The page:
Art Techniques


In this website I'll be showing you some techniques for DIGITAL art, keep in mind that I started digital art approximately 7 months ago and I'm still improving. also understand that this will have biased opinions, so just because you use some of these techniques doesn't mean that your art is bad, because it isn't! no art style is bad, so if you don't love yours, then learn to love it!

We'll start with posing.

If you are a long term artist, then you probaly know about the importance of posing. the position that your character is on usually shows their emotion and personality. If you are new to art, then now you know. facial expressions are just as important. When you start with your character, a tip is to pick a position that will not only show two of their sides (3/4 way view) but will also show off who your character is.

Colours and Shading

plain lineart isn't very pleasing to the eye, so we usually add colours, shading, and in most cases both! we all know that neon colours on a character will not only be blinding, but will give off the hint that your chararacter may be a mary/gary-sue (that's not always true, but it seems like a lot of people think that way). If you do feel like adding neon colours to your character, then maybe a small pattern of colour might help. now that we have neon out of the way, let's continue into using blacks. Of course, black is a very important colour when it comes to art, but using too much of it might damage the image. I started seeing a bunch of characters with black eyes a while ago, and I wouldn't mind it if the character wasn't wearing all black clothing. I'm not saying that there is anything wrong with that (heck, even I do it), but using different shades of grey might help with the cause, just a hunch though. now shading, there are many ways to shade a drawing, like shading with a darker shade of the colours that you are using is a very popular choice. another interesting shading technique is to use one solid colour and then lowering the opacity of the layer that you were shading on. now that we are done with two common good shading techniques, im going to tell you one that I don't recommend using. shading with black, the results aren't always pretty and using the airbrush tool for it looks messy. I'm not saying "don't shade with black" because good results are always a posibility but if you want the best results I'd use a different technique.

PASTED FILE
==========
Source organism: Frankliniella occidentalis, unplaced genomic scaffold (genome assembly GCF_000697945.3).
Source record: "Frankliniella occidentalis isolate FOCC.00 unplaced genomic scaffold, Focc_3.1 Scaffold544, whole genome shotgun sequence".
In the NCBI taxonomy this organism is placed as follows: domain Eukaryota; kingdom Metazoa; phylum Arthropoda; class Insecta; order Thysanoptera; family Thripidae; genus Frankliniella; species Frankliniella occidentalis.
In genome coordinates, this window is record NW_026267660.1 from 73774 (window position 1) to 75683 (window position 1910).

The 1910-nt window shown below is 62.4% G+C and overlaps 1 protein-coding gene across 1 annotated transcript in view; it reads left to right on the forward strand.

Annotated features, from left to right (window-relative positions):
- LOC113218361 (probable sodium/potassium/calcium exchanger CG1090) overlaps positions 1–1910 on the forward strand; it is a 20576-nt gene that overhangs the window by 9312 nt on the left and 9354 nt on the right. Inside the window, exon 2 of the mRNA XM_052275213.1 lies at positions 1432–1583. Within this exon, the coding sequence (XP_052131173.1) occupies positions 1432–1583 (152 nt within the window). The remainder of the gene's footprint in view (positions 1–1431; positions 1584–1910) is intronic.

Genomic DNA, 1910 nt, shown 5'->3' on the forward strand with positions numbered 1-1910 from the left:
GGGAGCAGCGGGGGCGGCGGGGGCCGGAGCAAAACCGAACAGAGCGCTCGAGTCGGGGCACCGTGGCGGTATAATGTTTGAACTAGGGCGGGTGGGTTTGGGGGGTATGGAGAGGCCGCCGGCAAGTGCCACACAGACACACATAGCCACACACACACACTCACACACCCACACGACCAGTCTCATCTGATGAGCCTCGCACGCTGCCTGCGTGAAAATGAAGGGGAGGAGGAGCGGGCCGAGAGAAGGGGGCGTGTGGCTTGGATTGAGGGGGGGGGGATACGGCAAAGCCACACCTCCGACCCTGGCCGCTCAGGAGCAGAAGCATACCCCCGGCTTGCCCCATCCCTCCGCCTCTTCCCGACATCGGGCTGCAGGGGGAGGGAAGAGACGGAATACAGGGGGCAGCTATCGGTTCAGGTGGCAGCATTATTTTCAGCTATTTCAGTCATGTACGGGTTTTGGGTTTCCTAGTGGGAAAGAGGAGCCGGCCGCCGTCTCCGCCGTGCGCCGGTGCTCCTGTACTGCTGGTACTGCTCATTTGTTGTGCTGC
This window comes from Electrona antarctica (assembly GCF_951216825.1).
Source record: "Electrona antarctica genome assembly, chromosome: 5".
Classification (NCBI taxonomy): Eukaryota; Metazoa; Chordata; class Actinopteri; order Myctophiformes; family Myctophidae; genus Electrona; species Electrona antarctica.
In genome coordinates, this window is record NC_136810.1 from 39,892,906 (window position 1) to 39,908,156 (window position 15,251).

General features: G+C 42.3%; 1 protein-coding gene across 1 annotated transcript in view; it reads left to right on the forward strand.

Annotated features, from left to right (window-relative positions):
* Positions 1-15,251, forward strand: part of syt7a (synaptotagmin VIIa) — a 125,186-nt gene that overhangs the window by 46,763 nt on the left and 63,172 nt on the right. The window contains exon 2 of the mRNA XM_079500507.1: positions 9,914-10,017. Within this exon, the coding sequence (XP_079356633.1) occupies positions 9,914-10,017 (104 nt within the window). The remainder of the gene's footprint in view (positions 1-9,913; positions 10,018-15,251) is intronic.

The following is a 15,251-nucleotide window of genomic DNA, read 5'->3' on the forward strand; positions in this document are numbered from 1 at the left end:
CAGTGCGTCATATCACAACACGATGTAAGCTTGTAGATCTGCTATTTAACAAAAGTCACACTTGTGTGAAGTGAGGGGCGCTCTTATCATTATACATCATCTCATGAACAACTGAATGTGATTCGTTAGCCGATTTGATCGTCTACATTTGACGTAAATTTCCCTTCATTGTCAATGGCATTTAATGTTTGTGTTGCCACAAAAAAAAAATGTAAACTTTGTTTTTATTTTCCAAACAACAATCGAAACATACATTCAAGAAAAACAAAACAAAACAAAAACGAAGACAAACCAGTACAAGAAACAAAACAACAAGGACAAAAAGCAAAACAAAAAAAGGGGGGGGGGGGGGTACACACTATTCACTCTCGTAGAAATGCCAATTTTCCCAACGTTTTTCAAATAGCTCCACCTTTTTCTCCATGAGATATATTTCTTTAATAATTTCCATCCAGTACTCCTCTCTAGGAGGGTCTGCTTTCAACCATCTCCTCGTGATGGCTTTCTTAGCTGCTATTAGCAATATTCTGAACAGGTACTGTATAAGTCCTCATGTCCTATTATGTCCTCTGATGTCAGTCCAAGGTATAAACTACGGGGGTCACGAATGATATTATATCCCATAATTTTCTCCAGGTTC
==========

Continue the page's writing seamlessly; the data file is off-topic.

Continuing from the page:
Now, I going to say that it is still a struggle for me to do backgrounds, but I am going to tell you what I know about them. If you're feeling like doing an extremely detailed one, then there are two things I can help you with. for starters, you can make your background first, it'll help in the way that you don't have to mold a background to the character's form or colour. another tip for backgrounds, is to use warm or cold colours depending on the location, this tip actually works for any kind of, simple backgrounds are what they are... simple. they usually consist of gradients or one colour, so how do you make it pleasing to the eye? use a colour similar to the colours of your characters colour palette. If your character's palette consists of lilac, I'd usually go for a lighter or darker shade of it so that it doesn't contrast, but you can go wild with your colours.

you don't have to pay attention to this because I'm not a profecional, and I won't be one in a while considering that I started digital art 7 months ago (this was a school thing). if you want to be sure about anything that I told you, you can go make more research to find the information that you need. another thing that i recommend is to not care as to what people tell you about your style. if "the head is to big" or "the body is too thin", you shouldn't care. it's your style and you can keep on improving on anatomy as you go. you'll be surprised as to what you can make out of your art

example of expresive posing example of warm and cold colours